Wither Europe is almost as busy a cottage industry assessments as anticipating the next move from President Trump.
But published today are three perspectives which suggest managing divergence rather than a steady march forward on European integration modeled on the period since German unification might be the correct narrative.
The current European summit was warned by the British Prime Minister that the EU needs to consider more carefully the nature of the post-Brexit outcome they should focus upon.
A hard Brexit is not in their interests, according to Mrs. May.
In a stark message, delivered directly to member states over the heads of the EU’s Brexit negotiators, she accused the European Commission of putting obstacles in the way of a new security pact with the bloc.
The prime minister appealed to leaders to overrule the commission and widen their negotiating mandate to allow the unrestricted sharing of police and security information that would be “in all our interests”.
Senior government sources said that the prime minister’s appeal, made over dinner at an EU summit in Brussels, was designed to unblock stalled talks on a future security partnership.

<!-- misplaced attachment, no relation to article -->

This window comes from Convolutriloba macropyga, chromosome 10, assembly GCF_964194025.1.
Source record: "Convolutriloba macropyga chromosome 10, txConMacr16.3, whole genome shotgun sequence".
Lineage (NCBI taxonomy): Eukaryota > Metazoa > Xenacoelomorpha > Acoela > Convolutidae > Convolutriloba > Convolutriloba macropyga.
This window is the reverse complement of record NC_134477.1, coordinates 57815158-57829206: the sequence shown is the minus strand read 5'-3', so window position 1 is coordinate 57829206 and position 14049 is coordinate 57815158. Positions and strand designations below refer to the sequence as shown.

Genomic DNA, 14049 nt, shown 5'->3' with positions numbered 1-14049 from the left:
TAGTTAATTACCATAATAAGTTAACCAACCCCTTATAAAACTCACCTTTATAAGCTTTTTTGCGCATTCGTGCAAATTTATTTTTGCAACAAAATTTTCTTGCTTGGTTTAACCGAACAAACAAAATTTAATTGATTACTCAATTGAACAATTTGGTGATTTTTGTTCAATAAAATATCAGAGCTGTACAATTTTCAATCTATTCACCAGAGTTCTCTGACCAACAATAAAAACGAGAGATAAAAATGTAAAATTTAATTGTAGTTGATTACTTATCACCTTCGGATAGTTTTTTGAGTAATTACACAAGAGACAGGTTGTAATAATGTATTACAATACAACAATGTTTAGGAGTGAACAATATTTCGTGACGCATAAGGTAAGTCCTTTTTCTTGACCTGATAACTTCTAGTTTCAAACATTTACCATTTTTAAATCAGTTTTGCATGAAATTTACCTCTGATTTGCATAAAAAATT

British officials are infuriated by what they see as intransigence within the commission over allowing them access to shared real-time databases on terrorism suspects.
This appeal gets at a core aspect of the way ahead — the Commission is clearly using the Brexit talks to consolidate its hold over the member states; but the dynamics of change within Europe itself might force the member states to play a larger role in the process.
Second, the EU summit is struggling with a core question — namely how to deal with immigration.
While the US media has been busy shooting photos in the United Sates or in the case of Time Magazine publishing a photo on its cover which actually did not apply to the current US dynamics, Europe has been going through a very similar migration crisis.
And to be clear, it is not just about populist racial backlashes.
The problem has been rooted in both the US and in Europe in the migrants coming into Western societies with little interest in integration or adoption of Western values.
And during the current talks, apparently, the new Italian leader did not play by the rules and insisted on a hard line decision on migrants.
But discussions quickly took a tense turn when Italy’s new prime minister, Giuseppe Conte, threatened to veto the summit conclusions if his partners failed to show “concrete” signs of solidarity.
“Conte threw a bomb into the summit,” a European diplomat told EUobserver.
According to several sources, the Italian leader, who was attending his first summit, was warned about his behaviour by EU colleagues and told to follow the club rules.
But this is Europe so we are told that:
After two rounds of discussion, Conte was drawn back into fraught negotiations following pressure by Macron to create new so-called ‘controlled centres’ in EU states, billed as part of a larger “responsibility and solidarity” concept.